Visualizing Success

At the beginning of 2017, my running coach had me put together a vision board.   The theory behind vision boards is they help to reaffirm your goals and keep your attention on what you want to achieve, helping you visualize your success.  Visualization is a tool used by athletes, entrepreneurs, chess players, anyone who wants to succeed at something.  I was new to the vision board idea but I decided to give it a try.

I came up with a list of things I wanted to achieve.  My list included things like finishing the 50 States Endurance Challenge and 6 World Marathon Majors, reading more books, drinking more water, stretching every day.  Using pictures and words, I put together a collage that represented my goals – my USA map, the 6 World Marathon Majors star medal, a stack of books, a glass of water.  I printed up several copies and posted them where I would see them often.  In my bathroom, I looked at my vision board every morning when I brushed my teeth. I saw my vision board whenever I went to the refrigerator.

At the end of the year, I looked back at my vision board to see how I had done.  While I achieved some things, there were definitely areas where I missed the mark.  On my grade school report card, those would have been the ones where the teacher indicated “needs improvement.”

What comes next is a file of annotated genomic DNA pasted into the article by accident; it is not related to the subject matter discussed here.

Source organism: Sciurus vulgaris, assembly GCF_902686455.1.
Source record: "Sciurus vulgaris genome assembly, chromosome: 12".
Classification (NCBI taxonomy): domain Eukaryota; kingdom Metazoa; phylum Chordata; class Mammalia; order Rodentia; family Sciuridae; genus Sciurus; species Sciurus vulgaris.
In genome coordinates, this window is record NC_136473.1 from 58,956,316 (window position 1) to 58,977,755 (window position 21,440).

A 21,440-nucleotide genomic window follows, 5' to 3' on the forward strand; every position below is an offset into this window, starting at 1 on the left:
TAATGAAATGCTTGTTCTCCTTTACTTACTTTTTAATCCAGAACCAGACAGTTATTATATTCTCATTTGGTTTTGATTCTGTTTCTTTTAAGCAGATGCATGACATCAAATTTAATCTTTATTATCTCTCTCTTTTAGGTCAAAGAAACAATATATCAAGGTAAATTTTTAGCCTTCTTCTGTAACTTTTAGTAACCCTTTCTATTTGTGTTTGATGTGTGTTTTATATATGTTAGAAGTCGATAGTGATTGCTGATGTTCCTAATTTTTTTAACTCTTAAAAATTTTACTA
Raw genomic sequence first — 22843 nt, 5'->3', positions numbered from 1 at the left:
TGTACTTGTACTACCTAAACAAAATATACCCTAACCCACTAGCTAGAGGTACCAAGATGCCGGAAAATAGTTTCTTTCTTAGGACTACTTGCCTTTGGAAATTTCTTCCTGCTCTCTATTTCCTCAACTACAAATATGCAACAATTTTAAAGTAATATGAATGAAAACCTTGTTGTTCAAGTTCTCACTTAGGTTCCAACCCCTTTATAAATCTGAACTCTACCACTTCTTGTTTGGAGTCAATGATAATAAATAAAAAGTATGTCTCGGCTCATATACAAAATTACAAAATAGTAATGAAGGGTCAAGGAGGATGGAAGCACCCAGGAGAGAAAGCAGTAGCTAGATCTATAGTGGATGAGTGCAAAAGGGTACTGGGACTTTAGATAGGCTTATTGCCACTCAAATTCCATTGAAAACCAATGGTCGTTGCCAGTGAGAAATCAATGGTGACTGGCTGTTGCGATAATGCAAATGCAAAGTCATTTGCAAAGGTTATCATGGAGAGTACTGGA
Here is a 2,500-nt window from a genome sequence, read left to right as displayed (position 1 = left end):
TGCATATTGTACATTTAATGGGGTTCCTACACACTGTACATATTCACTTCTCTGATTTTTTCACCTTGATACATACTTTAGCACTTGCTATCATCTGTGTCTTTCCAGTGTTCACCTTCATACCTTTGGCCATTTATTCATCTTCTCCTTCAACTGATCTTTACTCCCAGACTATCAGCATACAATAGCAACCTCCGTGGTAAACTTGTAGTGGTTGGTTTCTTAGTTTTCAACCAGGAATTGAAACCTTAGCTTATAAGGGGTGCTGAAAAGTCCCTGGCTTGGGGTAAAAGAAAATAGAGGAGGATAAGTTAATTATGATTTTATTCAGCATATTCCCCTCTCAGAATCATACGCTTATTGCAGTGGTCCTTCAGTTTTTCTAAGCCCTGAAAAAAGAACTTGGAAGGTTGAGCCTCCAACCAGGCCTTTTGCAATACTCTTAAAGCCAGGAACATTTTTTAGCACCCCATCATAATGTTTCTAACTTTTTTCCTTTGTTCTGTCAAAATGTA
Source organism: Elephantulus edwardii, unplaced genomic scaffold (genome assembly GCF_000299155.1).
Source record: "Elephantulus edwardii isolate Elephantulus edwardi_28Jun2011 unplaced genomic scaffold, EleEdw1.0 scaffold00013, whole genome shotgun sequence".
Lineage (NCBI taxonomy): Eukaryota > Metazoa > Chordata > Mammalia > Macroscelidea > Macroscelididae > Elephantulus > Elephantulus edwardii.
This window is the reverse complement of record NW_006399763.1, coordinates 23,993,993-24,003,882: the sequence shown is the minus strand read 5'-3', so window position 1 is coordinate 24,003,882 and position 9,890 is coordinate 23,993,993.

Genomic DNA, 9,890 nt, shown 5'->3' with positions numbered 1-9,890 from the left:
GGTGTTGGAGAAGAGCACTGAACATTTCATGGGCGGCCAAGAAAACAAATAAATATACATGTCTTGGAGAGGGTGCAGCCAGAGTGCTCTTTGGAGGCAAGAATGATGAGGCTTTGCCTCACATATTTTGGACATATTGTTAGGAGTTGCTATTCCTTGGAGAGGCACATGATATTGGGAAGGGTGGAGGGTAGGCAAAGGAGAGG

At first I thought the vision board hadn’t been that helpful.  Then I looked at it more closely and realized I had come up with more of a to-do list.   There wasn’t much visualization going on.   I had missed the visionary boat.  One of the important aspects of visualization is the feelings that accompany achieving a goal.  My vision board didn’t capture any of my feelings.  Honestly, I hadn’t even thought about the emotions associated with achieving my goals.

I decided I would give the vision board another try for 2018.  Last week I put together my vision board for this year.  Instead of listing out all the goals I have, I started by thinking about how I want to feel about 2018 on December 31.  I want to feel I accomplished things during the year.  I want to feel healthier and stronger.  I want to have a stronger connection with my dog.  Using those emotions as a guide, I came up with a list of goals or things I can do to realize those feelings – drinking more water, stretching every day, finishing my 50 States Endurance Challenge, training my dog to compete in various dog sports.  I was able to connect my goals back to how I want to feel.  Everything came together.   It will be a very good year if I feel stronger, healthier, and accomplished and enjoy a better connection with my dog.

In the center of my vision board is the most important goal of all for me – more adventure.  Last year was full of adventure and I have to say that almost all of it was not planned.  I never planned on seeing a marathon monk or meeting my marathon running heroes.  Those things just happened.    To have adventure, I realize I have to be open to new and spontaneous things.  I have left the door open for the unexpected.

This article in Psychology Today explains why visualization works.